Years ago, one of my students gave me a gift certificate to a bookstore as a parting thank you for the school year. With it, I purchased a tiny book called Biscuits and Scones: 62 Recipes from Breakfast Biscuits to Homey Desserts by Elizabeth Alston. Until Sunday, I’d never made another biscuit or shortcake recipe because those recipes are the very best.
When it comes to the perfect shortcake recipe, I think it should be only slightly sweet since it’s going to have macerated fruit poured over each piece. It should have a sturdy exterior with a pleasant bite — almost a crunch. The center is more dense and very nearly like a sponge that will soak up the juice of the berries without getting mushy. A bit obsessive, yes?
But Sunday, after the BBQ Beef Sandwiches with that amazing crunchy Coleslaw with Bacon and Blue Cheese, we had Nectarine Shortcake make with a different recipe. The ginger called for in the original recipe from this August’s issue of Bon Appetit, which I cooked the hell out of, caught my eye. In my recent kitchen reorganization, I unearthed a bag of crystallized ginger that I swear I bought two years ago, so now seemed like it was free. Ridiculous reasoning, I know, but it’s kind of like finding money in the pocket of a coat you haven’t worn since last winter, right? The other thing that caught my eye about the recipe was the addition of ginger ale. No milk. Well, not as much as the recipe I’ve been using.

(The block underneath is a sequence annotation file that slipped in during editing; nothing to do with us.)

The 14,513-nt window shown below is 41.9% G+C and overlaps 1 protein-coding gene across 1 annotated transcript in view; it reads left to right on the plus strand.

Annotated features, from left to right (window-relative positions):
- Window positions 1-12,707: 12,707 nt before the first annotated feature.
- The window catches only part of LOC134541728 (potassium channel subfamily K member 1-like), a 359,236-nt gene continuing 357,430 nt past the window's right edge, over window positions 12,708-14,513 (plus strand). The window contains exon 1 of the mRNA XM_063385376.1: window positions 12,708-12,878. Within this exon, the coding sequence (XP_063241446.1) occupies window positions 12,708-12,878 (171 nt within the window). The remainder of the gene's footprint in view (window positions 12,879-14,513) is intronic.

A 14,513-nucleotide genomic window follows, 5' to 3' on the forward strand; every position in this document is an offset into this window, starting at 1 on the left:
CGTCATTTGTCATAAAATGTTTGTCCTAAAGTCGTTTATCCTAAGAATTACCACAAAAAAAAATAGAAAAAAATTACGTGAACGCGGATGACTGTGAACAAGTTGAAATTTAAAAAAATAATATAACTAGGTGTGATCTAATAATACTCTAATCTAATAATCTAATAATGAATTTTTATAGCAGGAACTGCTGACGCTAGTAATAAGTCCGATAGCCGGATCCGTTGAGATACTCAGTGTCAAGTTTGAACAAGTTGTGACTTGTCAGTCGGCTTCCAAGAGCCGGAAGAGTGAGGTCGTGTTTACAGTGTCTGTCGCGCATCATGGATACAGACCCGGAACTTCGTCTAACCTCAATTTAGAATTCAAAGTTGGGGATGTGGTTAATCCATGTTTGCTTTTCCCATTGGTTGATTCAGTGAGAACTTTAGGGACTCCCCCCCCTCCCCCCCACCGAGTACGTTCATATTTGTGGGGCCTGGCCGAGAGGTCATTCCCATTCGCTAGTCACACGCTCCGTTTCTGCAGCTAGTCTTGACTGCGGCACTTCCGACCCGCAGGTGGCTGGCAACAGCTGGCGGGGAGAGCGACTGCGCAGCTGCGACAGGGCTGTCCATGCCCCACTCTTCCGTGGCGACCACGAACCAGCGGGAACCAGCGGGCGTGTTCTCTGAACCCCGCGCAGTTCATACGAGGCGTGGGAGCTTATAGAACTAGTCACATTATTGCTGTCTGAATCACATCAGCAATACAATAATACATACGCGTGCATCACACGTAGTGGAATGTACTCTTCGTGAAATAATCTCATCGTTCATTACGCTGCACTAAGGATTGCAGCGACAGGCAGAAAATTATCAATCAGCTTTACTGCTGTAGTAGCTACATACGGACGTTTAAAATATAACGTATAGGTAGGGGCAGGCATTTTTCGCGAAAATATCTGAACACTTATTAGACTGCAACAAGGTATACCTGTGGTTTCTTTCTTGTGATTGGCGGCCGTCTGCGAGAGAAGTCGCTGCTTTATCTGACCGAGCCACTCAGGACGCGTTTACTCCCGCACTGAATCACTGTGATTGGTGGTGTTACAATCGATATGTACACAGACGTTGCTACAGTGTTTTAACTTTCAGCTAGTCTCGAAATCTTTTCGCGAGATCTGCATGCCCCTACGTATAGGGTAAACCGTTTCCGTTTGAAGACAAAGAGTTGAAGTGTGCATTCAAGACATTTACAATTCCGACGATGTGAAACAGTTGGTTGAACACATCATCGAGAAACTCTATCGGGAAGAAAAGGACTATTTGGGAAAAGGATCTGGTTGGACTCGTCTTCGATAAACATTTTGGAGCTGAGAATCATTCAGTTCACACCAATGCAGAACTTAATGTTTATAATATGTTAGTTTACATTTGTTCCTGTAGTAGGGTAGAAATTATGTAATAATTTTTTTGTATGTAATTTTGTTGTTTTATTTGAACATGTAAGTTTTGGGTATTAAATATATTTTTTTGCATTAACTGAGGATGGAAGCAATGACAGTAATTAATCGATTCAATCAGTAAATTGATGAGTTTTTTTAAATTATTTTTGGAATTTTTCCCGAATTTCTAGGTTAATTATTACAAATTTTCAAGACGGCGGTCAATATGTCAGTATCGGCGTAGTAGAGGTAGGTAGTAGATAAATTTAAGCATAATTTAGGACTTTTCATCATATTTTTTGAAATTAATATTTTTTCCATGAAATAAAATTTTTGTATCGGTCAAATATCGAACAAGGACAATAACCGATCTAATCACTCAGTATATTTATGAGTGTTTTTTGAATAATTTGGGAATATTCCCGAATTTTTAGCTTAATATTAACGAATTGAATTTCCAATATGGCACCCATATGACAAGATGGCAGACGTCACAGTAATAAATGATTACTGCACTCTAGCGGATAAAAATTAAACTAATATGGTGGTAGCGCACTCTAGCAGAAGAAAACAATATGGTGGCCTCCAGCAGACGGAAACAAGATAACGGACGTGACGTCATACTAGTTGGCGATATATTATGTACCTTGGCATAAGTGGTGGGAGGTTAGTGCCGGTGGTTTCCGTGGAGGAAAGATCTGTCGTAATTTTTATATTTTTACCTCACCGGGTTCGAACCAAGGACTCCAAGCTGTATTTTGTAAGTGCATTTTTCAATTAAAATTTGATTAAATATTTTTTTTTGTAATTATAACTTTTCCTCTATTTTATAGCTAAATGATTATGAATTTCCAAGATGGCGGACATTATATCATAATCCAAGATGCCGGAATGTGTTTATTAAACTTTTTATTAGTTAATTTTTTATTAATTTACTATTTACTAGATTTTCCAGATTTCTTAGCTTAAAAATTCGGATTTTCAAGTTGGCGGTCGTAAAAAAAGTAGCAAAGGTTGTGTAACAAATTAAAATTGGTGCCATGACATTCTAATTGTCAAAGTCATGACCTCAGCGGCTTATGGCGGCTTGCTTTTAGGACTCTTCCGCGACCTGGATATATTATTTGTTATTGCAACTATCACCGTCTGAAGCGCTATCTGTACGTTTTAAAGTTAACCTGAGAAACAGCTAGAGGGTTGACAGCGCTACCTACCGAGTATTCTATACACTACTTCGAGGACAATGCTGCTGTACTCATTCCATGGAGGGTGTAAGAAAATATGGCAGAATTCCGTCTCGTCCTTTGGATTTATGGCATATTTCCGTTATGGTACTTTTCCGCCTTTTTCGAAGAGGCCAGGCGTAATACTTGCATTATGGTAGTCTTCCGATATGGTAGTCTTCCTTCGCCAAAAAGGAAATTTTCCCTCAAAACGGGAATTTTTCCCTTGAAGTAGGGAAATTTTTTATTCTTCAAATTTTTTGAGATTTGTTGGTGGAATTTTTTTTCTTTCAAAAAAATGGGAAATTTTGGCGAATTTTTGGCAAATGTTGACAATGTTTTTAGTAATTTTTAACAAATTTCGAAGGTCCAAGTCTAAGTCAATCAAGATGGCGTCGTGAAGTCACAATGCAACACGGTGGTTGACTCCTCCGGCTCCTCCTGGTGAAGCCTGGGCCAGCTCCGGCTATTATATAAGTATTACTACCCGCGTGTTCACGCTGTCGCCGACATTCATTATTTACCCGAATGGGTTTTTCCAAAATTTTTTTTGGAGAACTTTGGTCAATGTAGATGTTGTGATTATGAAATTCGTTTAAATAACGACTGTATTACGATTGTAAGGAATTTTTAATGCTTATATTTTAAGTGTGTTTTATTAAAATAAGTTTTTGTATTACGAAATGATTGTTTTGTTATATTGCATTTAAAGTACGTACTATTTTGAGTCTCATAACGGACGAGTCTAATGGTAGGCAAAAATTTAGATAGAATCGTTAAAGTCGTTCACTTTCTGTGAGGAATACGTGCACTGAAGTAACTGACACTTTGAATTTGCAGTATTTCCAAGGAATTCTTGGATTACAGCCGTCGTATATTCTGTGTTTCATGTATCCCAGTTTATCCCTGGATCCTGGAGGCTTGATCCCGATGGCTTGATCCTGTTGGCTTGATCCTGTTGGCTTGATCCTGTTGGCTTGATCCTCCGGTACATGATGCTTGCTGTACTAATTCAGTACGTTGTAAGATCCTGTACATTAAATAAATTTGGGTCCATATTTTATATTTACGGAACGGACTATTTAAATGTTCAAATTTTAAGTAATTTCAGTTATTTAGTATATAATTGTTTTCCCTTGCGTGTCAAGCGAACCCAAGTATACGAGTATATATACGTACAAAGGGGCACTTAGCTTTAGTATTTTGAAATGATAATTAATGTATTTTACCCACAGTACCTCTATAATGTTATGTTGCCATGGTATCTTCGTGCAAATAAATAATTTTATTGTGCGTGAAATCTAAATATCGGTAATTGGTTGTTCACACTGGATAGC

Of course I’d like to say that I made this recipe exactly the way it was written, but I somehow forgot to increase the amount of butter along with the other ingredients since I was making more than what the recipe called for.
I’m sure Alton Brown would have something to say about the chemistry of the missing butter, but they turned out famously. Crunchy tops, easy to split, and very nice with nectarines that have been macerated in quite a bit less sugar than what the recipe called for. Some lime juice splashed in for good measure was almost perfect. I’d have added some basil to it all if we’d not had some younger people at the table who wouldn’t try the dessert if there were green shreds in it — but next time.
And yes, there will be a next time.
These are outstanding!